Vig is a very sought after weapons maker and the Crows all get their weapons from him. When Kera is taken to get her weapons she's happy to see Vig because she remembers that he was the one that brought Skuld to save her. Since Vig never got up the nerve to ask her out (or even really talk to her past placing his order) Kera kind of had the wrong impression of him (much to Vig's chagrin). It's okay though because once she gets to know more about Vig, Kera is interested in getting to know him better. He helps her settle into her new life and is such a sweety. I mean Vig is a big, bad viking that scares the hell out of most people but he's this big teddy bear with Kera and he just really, really wants her to like him in return. Kera isn't blind to this and things progress well between them. I think Kera and Vig (both separate and together) were my favorite parts of the story. The plot was pretty good but there were a couple points that didn't work for me. While the action plot isn't concluded at the end of the story, the relationship between Kera and Vig ends with them together and moving towards a HEA together.

This was a pretty enjoyable story. I really liked Kera and Vig (and Brody..loved her transformation). While the secondary characters grew on me, at first they were...well abrasive. This isn't necessarily an unusual trait in Laurenston's writing but in this story it sometimes felt a bit OTT. It did settle down though and people started working together later but it a bit jarring (and annoying). Overall, the story was pretty good...it was a close call but I believe it deserves the 4 stars. I do plan to continue with the series when the next book comes out. :D

27 people found this helpful

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    3 out of 5 stars
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    3 out of 5 stars

Too Violent for this Reader

While I generally enjoy Shelly Laurenston books -- she is more than capable with characterization and using her words and grammar and creating scenes you can 'see' -- this series is just too violent for me. The characters are sociopathic in their ability to switch from ripping someone to pieces with as much pain as possible and then chatting about their daily lives and how much they like dogs. I'm not making judgments, other than for myself. And yes, a couple of the characters have their humanity intact.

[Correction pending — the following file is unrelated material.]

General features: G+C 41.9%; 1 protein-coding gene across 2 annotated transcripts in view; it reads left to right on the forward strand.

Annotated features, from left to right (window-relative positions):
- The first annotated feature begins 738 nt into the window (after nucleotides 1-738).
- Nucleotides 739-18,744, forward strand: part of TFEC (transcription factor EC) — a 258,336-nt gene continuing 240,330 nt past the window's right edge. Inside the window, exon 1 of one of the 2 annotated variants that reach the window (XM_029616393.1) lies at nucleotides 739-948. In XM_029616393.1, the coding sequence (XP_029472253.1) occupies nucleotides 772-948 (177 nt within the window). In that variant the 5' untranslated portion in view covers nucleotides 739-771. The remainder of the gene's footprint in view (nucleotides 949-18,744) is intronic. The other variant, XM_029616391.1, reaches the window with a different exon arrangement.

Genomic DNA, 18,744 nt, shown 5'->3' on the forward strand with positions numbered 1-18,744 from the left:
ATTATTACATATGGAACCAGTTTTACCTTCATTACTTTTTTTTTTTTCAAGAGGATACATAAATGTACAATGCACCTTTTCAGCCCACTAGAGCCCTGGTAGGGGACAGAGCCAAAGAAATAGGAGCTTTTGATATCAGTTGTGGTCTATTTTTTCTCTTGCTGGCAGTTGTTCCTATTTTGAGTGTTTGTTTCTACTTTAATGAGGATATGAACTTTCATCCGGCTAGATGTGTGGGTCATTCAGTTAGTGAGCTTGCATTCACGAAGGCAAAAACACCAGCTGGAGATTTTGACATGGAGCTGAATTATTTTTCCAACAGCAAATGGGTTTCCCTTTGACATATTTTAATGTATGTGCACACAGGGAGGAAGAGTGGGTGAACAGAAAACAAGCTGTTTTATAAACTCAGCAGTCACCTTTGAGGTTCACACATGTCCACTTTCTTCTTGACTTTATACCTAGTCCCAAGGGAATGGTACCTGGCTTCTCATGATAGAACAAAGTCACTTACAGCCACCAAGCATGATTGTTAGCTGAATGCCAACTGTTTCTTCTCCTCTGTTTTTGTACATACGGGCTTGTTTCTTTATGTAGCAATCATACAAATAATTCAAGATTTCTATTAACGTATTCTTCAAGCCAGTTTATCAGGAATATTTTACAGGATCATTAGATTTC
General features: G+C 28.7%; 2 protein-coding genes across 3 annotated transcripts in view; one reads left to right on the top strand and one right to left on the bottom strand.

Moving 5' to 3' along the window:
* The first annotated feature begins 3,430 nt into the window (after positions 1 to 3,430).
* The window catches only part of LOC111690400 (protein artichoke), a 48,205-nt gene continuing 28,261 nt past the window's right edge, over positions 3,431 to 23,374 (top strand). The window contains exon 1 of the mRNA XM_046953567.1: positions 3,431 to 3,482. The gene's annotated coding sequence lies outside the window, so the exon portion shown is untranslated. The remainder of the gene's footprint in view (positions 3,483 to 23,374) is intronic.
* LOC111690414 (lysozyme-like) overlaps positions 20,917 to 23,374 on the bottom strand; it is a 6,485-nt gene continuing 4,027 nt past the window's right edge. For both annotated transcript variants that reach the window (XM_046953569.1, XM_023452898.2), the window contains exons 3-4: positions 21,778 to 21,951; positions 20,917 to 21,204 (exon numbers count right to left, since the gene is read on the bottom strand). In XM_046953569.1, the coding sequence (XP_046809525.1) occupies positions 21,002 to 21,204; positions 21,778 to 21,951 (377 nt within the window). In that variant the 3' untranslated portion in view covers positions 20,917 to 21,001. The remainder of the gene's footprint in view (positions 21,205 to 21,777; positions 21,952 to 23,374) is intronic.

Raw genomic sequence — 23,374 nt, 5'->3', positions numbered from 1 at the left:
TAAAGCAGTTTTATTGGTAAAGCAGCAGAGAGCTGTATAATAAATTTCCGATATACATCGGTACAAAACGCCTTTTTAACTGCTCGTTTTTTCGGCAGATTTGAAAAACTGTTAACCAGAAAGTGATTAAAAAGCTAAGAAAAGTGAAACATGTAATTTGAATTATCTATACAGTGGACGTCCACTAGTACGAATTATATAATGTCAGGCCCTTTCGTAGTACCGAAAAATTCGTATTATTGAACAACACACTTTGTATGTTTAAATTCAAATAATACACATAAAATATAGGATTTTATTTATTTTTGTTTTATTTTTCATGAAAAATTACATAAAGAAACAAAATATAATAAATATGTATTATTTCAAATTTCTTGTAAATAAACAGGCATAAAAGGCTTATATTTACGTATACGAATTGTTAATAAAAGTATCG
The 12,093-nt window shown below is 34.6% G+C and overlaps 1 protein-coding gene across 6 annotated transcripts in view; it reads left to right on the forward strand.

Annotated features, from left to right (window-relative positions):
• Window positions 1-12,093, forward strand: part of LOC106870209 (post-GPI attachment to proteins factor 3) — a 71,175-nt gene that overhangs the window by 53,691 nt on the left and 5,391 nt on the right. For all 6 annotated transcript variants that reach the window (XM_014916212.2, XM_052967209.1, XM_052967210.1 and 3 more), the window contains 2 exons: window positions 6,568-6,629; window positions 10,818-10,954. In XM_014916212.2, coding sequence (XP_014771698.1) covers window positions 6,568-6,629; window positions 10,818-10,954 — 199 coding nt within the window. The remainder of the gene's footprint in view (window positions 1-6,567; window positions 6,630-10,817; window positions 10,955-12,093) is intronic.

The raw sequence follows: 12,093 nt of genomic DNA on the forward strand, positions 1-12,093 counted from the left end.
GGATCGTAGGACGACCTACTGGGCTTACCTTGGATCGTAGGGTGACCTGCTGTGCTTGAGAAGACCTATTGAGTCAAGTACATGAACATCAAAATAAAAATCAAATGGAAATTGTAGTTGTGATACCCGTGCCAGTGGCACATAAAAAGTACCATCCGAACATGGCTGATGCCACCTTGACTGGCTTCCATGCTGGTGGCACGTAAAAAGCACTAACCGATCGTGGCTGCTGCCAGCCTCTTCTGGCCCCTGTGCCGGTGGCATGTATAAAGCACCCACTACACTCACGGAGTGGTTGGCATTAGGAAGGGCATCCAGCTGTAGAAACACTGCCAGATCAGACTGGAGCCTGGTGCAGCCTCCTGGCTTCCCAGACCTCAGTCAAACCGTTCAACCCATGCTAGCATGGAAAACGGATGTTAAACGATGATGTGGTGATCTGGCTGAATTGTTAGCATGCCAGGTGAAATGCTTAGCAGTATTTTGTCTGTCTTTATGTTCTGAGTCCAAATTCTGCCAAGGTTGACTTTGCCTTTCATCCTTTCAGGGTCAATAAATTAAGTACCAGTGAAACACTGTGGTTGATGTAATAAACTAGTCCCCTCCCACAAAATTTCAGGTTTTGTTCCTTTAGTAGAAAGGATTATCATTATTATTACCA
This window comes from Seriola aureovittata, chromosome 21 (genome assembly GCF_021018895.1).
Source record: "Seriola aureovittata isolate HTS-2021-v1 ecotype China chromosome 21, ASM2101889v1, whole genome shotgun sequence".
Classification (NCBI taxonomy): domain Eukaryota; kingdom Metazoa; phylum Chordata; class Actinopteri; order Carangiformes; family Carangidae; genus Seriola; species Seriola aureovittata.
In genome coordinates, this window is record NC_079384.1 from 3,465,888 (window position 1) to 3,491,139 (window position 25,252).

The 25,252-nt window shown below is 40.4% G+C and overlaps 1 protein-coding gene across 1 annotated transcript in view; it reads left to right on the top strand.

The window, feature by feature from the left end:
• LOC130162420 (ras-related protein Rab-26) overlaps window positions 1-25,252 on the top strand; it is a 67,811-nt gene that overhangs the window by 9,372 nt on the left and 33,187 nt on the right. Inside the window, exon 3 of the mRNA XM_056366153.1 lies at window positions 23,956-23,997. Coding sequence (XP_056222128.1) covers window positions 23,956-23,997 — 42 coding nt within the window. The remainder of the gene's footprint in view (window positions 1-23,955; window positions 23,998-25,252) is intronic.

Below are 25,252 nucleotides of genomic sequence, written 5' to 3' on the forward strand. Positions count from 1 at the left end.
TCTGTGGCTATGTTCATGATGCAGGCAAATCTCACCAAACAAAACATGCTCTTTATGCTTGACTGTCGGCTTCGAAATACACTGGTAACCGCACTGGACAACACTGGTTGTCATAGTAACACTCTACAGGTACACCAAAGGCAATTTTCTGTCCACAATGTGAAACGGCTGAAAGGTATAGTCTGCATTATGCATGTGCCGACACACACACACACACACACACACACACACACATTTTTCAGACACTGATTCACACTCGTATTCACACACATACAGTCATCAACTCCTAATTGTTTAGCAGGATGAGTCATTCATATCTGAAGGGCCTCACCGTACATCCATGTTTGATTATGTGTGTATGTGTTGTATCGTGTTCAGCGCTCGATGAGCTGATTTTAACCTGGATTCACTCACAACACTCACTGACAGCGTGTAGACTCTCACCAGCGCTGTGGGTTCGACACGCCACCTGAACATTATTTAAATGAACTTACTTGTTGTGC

Other than this tendency for many of the characters to disregard others' suffering (see the above comment about scenes the reader can 'see'), I think this series is better-written than some of her others. She does a terrific job of keeping her characters true to themselves as established, rather than having them act randomly to drive the story. (I really need this in a book.)

The narrator is, as always, splendid. The male characters sound like men -- maybe not with depth of voice but with tone and, for lack of a better word, attitude. That is in part the author's doing, but to me, some narrators can make men just seem manly... sorry, cannot explain it better.

So, your mileage may vary. I am in favor of all kinds of books, even those I do not choose to read. Unless this type of thing may be trigger for you, you might want to give it a try.

27 people found this helpful

  • Overall
    3 out of 5 stars
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    1 out of 5 stars
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    4 out of 5 stars

the narrator

I was really excited about this audiobook, but i couldn't make it past the first couple chapters because of how horrible the narrator is. She put emphasis on every third word it seemed like, and it was vastly annoying. Im just going to get the print version.

5 people found this helpful

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    2 out of 5 stars
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    4 out of 5 stars
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    2 out of 5 stars

Even the brilliant narrator can't save this story

What does Johanna Parker bring to the story that you wouldn’t experience if you just read the book?

Johanna Parker is one of the best narrators of fantasy stories of all time, and even she can't save this book.

You didn’t love this book... but did it have any redeeming qualities?

In theory the plot was interesting. This book received some great reviews and I'm a huge fan of urban supernatural and Johanna Parker, so I thought it was a great pick. But once I was only thirty minutes in, I knew I made a mistake. For example, Kera kicks some serious butt in the very beginning, but then all the Crows act totally unimpressed when they return and even tell her she still needs to "prove herself." The entire thing reeks of a Mary Sue.